Pelvic pain is a common problem—one that affects many women at all stages of life. Unfortunately, it’s also a problem that often goes undiagnosed.
“Many women experience pelvic pain for an extended period of time and come to accept it as normal, but any time you’re experiencing persistent pain is cause for concern,” says Melanie Schatz, MD, OB/GYN at the Main Line Health Center in Collegeville.
Symptoms of pelvic pain
Most women expect that, in order for chronic pelvic pain to be serious, it must be debilitating. That’s not always the case.
“Your pain doesn’t need to be overwhelming in order for it to be considered chronic or be symptomatic of a serious condition,” explains Dr. Schatz. “Although many women experience severe, steady pain, others describe their pain as more intermittent and dull.”
Other symptoms of pelvic pain include a pressure or heavy feeling in the pelvic region, dull or aching pain, cramping or sharp pains, and pain during sex, while using the bathroom, or while sitting for extended periods of time. If symptoms like these are interfering with your daily life, or getting worse, make an appointment with your OB/GYN to determine the cause.
Causes of pelvic pain
Pelvic pain can have a number of different causes. Endometriosis, fibroids, irritable bowel syndrome, pelvic inflammatory disease, and even psychological factors like depression, stress, or a history of abuse can cause pelvic pain.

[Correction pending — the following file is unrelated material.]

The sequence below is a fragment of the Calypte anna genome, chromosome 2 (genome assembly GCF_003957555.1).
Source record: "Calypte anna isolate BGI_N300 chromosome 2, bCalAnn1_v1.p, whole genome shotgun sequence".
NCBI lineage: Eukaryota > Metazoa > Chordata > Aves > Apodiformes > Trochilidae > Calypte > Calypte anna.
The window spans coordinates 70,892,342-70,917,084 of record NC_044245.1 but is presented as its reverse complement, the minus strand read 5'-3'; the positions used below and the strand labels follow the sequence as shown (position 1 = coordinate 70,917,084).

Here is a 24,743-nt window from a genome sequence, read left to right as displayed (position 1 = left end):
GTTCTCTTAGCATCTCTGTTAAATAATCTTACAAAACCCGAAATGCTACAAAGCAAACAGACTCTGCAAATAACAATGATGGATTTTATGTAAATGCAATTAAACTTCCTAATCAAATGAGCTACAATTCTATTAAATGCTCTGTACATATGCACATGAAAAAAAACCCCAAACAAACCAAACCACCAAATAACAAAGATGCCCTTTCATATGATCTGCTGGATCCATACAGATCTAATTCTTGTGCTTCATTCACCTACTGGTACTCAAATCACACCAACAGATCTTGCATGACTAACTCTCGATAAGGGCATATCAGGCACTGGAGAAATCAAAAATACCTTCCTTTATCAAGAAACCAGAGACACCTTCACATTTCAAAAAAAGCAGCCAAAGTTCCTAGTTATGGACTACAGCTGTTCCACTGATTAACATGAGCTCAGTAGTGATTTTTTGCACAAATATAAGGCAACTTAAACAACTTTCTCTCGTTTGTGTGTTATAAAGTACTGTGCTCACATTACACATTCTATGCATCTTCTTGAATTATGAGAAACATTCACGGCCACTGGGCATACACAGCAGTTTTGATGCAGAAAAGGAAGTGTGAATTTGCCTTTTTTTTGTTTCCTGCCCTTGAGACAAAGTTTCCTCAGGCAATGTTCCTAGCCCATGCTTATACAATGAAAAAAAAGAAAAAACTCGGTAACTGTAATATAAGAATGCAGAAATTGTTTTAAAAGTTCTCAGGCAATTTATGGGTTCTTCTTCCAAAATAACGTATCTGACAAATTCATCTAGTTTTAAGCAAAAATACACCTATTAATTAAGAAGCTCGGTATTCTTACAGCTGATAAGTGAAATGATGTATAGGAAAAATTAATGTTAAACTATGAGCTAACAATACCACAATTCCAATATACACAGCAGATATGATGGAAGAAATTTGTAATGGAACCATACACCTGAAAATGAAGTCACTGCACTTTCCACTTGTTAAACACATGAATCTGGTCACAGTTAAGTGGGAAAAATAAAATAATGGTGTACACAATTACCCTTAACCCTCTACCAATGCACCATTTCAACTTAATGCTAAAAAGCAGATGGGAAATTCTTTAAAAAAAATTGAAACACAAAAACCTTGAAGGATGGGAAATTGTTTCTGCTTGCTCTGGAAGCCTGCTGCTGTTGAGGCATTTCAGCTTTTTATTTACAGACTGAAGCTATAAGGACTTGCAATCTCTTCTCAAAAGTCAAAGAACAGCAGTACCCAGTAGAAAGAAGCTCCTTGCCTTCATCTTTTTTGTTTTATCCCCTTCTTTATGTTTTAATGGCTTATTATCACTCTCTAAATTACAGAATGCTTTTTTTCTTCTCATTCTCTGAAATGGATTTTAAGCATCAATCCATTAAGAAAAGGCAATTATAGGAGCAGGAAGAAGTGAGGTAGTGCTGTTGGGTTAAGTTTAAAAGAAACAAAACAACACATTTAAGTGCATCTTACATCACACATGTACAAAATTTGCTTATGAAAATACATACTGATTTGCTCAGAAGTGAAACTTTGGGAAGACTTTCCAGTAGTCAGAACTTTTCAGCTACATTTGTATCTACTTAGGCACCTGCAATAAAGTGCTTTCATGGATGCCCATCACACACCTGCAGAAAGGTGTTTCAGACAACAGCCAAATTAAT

It’s difficult to discern the cause of your pain from your symptoms alone, which is why it’s important to make an appointment with your OB/GYN when you’re experiencing symptoms. Through a serious of tests and examinations, like a pelvic exams and ultrasounds, they can help better determine the cause of your pain.
Treating pelvic pain
Once the cause of your pelvic pain has been determined, you and your physician can work together to determine the best treatment plan for you. There are a number of treatment options available for pelvic pain, including medical, surgical, and therapeutic treatments.
“One treatment may be able to treat your pain, but other women may find that a combination of treatments help alleviate their pain,” explains Dr. Schatz. “Many approaches to pelvic pain treatment involve both a physical and psychiatric approach.”
In addition to medical and surgical treatments like pain relievers, hormone treatments, and hysterectomy, your physician may recommend physical therapy, trigger point injections, and counseling to treat the psychological aspects of pelvic pain.
Although many women maintain that their pain is physical, it's important to treat these psychological aspects, too, says Dr. Schatz.
"Some patients struggle with the idea that their pain is psychological, which makes it difficult to treat," she says. "It's important to be open to the idea that your pain may not be physical."
Regardless of what treatment option you ultimately choose, remember that you don’t have to live with chronic pain. Talk to your OB/GYN about your pelvic pain symptoms.
Main Line Health gynecologists provide expertise in a wide range of services, including contraceptive services, care during perimenopause, and preventative care in the post-menopausal years. Visit our website to learn more about our OB/GYN services.